With its historic castle and churches and medieval streets, Dublin, the Irish capital city has a lot to offer to both first time and repeat visitors. And if you have a passion for Guinness stout, you have another big reason to stop by Dublin before venturing to other parts of Ireland or Europe.
Wondering what you can do if you have just 24 hours in Dublin? Here are 5 things to do:
1. Explore Guinness Storehouse
Guinness Storehouse is a seven-story complex at St. James Gate Brewery dedicated to the history and making of Guinness stout, the world’s most famous beer. It began with Arthur Guinness in 1759 when at age 34 he signed a 9,000-year lease on a small property at St James’ Gate to brew ale.
By 1769, Guinness shipped six and a half barrels of beer to England and by 1801 to the West Indies, and in 1858 barrels of beer were shipped to the far corners of the earth including New Zealand. Today, Guinness is the most recognized beer in the world.
A visit to Guinness Storehouse includes the following highlights:
- learning 250 years’ history
- the making of the beer
- a unique display of the iconic Guinness advertising campaigns around the world
- how casks were made over the years
- how Guinness beer made its way around the world
- a complimentary pint at Gravity Bar offering 360 degrees view of Dublin
You can buy tickets online or at Guinness Storehouse.
2. See the Book of Kells and visit The Long Room at Trinity College
A visit to Trinity College’s Book of Kells exhibition and The Long Room, the main chamber of the Old Library at Trinity College is a must for history enthusiasts and book lovers. The Book of Kells is Ireland’s cherished masterpieces from the sixth to eighth centuries.
The Book of Kells contains the four Gospels from the Bible probably produced by the Iona monks in Iona Island, Scotland. Per Trinity College’s website, it is based on the Vulgate text which St Jerome completed in 384AD and written on vellum (prepared calfskin).
After the Book of Kells, we recommend taking the stairs to The Long Room which is the main chamber of the Old Library at Trinity College. The Long Room houses over 200,000 old books. There are marble busts of famous literary figures and philosophers, a 15th-century harp (the oldest in Ireland) and copies of the 1916 Proclamation of the Irish Republic. The Long Room built between 1712 and 1732 is one of the greatest old libraries in the world.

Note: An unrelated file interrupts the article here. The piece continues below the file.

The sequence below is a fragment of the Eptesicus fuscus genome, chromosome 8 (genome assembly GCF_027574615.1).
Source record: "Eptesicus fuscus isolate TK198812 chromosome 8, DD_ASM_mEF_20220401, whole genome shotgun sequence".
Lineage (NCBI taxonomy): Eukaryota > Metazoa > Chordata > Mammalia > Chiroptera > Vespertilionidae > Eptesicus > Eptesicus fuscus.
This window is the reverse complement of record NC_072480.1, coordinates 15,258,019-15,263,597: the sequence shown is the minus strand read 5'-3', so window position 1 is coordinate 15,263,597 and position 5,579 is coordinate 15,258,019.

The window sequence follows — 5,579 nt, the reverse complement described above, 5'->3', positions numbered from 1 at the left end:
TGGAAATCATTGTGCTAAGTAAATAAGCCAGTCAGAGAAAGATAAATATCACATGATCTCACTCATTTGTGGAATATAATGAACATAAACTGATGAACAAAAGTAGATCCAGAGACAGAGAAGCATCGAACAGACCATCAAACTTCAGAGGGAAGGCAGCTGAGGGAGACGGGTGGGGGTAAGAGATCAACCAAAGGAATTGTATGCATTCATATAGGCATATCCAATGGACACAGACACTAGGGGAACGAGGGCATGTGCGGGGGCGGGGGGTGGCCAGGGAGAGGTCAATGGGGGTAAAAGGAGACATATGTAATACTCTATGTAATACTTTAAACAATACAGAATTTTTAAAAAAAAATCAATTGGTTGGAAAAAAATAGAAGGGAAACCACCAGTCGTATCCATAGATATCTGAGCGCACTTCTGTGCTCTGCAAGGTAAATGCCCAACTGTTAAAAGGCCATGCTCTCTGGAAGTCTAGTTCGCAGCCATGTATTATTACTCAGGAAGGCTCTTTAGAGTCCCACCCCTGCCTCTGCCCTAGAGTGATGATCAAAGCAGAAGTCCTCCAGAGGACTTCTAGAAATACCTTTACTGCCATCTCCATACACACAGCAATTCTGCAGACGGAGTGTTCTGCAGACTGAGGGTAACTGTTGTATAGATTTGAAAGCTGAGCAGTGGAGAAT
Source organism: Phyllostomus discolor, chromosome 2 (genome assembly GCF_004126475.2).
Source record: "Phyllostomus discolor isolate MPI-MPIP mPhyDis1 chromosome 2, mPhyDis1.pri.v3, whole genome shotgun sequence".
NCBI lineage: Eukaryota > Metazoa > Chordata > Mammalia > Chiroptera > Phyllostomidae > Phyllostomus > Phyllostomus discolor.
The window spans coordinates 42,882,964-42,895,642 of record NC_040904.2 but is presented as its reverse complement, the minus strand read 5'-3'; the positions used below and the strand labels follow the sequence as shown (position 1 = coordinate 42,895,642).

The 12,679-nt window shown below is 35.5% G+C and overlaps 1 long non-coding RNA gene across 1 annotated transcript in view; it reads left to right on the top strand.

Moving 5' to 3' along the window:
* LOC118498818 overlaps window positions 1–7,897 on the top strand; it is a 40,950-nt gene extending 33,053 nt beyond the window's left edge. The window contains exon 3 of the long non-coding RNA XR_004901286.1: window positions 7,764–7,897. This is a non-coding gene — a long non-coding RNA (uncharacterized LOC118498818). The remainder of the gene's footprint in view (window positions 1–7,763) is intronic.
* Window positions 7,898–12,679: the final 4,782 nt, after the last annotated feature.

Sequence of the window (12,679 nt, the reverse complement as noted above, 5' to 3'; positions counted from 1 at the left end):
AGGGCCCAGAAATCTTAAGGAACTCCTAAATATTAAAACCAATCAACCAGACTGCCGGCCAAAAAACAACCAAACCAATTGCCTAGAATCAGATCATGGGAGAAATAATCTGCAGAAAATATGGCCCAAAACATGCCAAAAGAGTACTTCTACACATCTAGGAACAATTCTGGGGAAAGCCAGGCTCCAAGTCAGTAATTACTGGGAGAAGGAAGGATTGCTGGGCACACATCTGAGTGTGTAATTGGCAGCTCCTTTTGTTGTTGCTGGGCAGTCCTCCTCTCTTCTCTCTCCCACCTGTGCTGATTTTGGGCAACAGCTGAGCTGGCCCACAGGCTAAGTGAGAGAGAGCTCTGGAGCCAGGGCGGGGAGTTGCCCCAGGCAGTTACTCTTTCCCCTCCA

Get your admission tickets to the Book of Kells and the Long Room in advance to avoid waiting in line.
3. St Patrick’s Cathedral
St. Patrick’s Cathedral has over 800 years of history and is the largest cathedral in Ireland. It’s one of the few magnificent medieval buildings left in Dublin and an important Irish cultural heritage. Join the daily (during school terms) Evensong from 5:30 pm to 6:15 pm, a tradition started in 1270.
4. Stroll and shop on Grafton Street
Join in the fun with Dubliners and tourists on Grafton Street, Ireland’s world famous shopping and cultural street. Grafton Street is between St. Stephen’s Green to Trinity College Green. Check out Bewley’s Grafton Street Café (opened since 1927), Carroll’s Irish Gift Store (with 12,000 Irish theme products), and Brown Thomas (lifestyle store), a landmark on Grafton Street.
5. Check out Temple Bar and grab a beer
Your 24-hour stay in Dublin would not be complete without a stop at a pub. Most tourists head over to the Temple Bar area to check out the famous Temple Bar Pub. If you prefer elsewhere, VisitDublin.com has a list of pubs including old pubs, pubs with live music and pubs where you can spot celebrities.
Travel tips to Dublin
1. You have a choice of almost 30 airlines to fly into Dublin.
2. Ireland uses the Euro. At the time of writing it is US$1 to 0.84 Euro.
3. Aer Lingus, Ireland’s flagship airline, offers one of the best rates to Dublin and Europe from the US. Check it out.
Have you been to Dublin? What were your favorite things to do?